Microsoft confirmed that Accidental Listing of C Release to WSUS or SCCM made Current Months CUs superseded in SCCM and WSUS. This happened with September CUs for Windows 10 and Windows 11. This issue is not limited to Windows 10/11; more patches are impacted with this release.
Microsoft already released advisory #WI437182 on the September 2022 preview release is listed in Windows Server Update Services(WSUS). The preview releases (C for this time) are available only via the Microsoft Update Catalog website.
The ‘C’ release is listed among the updates available from WSUS. Microsoft also confirmed that this is a listing error from their side. The Preview updates are generally available for manual importing via the Microsoft Update Catalog and Windows Updates.
This wrong listing issue of C releases caused confusion between SCCM admins who perform monthly patching. This caused problems with Automatic Deployment Rules (ADR) within SCCM. The September 2022 patches automatically started showing as superseded patches (Windows 10 KB5017308 Windows 11 KB5017328).
The issue with Accidental Listing of C Release to WSUS
Let’s check the impact of an accidental listing of C release to WSUS. The Accidental Listing of C Release cycle patches to WSUS caused the current month’s CUs to get Superseded in SCCM & WSUS. Hence the ADR and other monthly patching mechanisms stopped working for admins.
As per Microsoft, IT administrators who utilize Windows Server Update Services (WSUS) might notice that the Windows September 2022 preview update, known as the ‘C’ release, is listed among the updates available from WSUS. This listing is an error.
|Release Channel||Available||How to Get the Preview Release Updates|
|Windows Update or Microsoft Update||Yes||Go to Settings > Update & Security > Windows Update. In the Optional updates available area, you’ll find the link to download and install the update.|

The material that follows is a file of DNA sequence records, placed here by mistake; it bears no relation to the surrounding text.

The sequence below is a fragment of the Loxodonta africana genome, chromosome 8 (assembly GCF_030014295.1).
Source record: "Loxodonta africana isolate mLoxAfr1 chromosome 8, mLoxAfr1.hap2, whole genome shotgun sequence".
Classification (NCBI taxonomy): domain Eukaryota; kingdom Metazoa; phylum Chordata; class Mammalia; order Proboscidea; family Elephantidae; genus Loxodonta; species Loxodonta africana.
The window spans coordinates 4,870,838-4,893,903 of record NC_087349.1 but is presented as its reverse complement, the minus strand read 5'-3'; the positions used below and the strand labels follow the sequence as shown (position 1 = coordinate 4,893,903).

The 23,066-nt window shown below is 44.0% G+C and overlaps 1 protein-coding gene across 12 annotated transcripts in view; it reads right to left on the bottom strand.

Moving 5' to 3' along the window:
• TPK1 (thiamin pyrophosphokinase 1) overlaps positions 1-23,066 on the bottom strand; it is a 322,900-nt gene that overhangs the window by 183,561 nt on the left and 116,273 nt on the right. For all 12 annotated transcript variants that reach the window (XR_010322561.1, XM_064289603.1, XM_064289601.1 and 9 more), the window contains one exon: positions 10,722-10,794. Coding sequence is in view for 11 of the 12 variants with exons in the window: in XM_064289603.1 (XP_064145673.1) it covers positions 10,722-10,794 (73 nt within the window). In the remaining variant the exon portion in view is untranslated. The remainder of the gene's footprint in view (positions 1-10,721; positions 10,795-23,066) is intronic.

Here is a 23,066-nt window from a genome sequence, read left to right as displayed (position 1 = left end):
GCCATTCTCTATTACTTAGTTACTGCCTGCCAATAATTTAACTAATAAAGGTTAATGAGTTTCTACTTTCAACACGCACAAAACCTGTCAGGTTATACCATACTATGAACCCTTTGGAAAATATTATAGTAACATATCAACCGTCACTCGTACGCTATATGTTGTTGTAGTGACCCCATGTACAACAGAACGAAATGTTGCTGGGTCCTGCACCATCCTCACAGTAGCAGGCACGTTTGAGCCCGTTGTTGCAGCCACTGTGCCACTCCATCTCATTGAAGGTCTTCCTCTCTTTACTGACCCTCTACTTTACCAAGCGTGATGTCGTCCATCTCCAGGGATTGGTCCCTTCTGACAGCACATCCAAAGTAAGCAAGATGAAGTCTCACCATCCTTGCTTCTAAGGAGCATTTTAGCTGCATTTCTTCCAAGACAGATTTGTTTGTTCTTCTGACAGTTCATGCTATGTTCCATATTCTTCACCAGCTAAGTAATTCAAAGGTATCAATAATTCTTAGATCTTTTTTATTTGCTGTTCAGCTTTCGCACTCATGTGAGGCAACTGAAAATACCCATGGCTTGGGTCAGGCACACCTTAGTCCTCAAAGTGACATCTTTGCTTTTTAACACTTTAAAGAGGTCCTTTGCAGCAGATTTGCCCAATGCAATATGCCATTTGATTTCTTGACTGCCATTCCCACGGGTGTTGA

|Windows Update for Business||No||None. These changes will be included in the next security update to this channel.|
|Microsoft Update Catalog||Yes||To get the standalone package for this update, go to the Microsoft Update Catalog website.|
|Windows Server Update Services (WSUS)||No||You can import this update into WSUS manually.|
Windows 11 KB5017328 also got a superseded icon, as shown in the picture below!
NOTE! – This issue might also affect the September 2022 Cumulative Update Preview installation for .NET Framework, which is also generally available via Windows Update and Microsoft Update Catalog.
FIX Workaround Current Months CUs as Superseded in SCCM and WSUS Issue
There is no FIX that Microsoft shared for current Months CUs as Superseded in SCCM and WSUS Issue because of accidental listing of preview releases in WSUS.
NOTE! – Home users of Windows are unlikely to experience this issue. Technology administrators commonly utilize WSUS/SCCM to deploy Microsoft product updates in managed Windows environments.
One Workaround that Microsoft shared is the Windows September 2022 preview release was made available via Microsoft Update Catalog. So, the admins can use manual methods to import to WSUS. The preview release updates are already expired from the WSUS listing.
Recover Declined Updates from WSUS
In environments where WSUS is configured to auto-approve updates and auto-decline superseded content, the Windows September 2022 Security updates KB5017328 and KB5017308 may subsequently be auto-declined and auto-expired from the client view.
You can get back to reinstate or recover declined updates using Recover Expired Updates From the SCCM WSUS Console guide. After that, you can run an update synchronization within SCCM. The Environments configured only to take security updates should not reflect these symptoms.
Next steps: The Windows September 2022 preview release is being removed from WSUS, and Microsoft is working on a resolution to support customers who had imported updates via WSUS inadvertently. Microsoft estimates a solution will be available in the coming days.
Anoop C Nair is Microsoft MVP! He is a Device Management Admin with more than 20 years of experience (calculation done in 2021) in IT. He is Blogger, Speaker, and Local User Group HTMD Community leader. His main focus is on Device Management technologies like SCCM 2012, Current Branch, and Intune. He writes about ConfigMgr, Windows 11, Windows 10, Azure AD, Microsoft Intune, Windows 365, AVD, etc.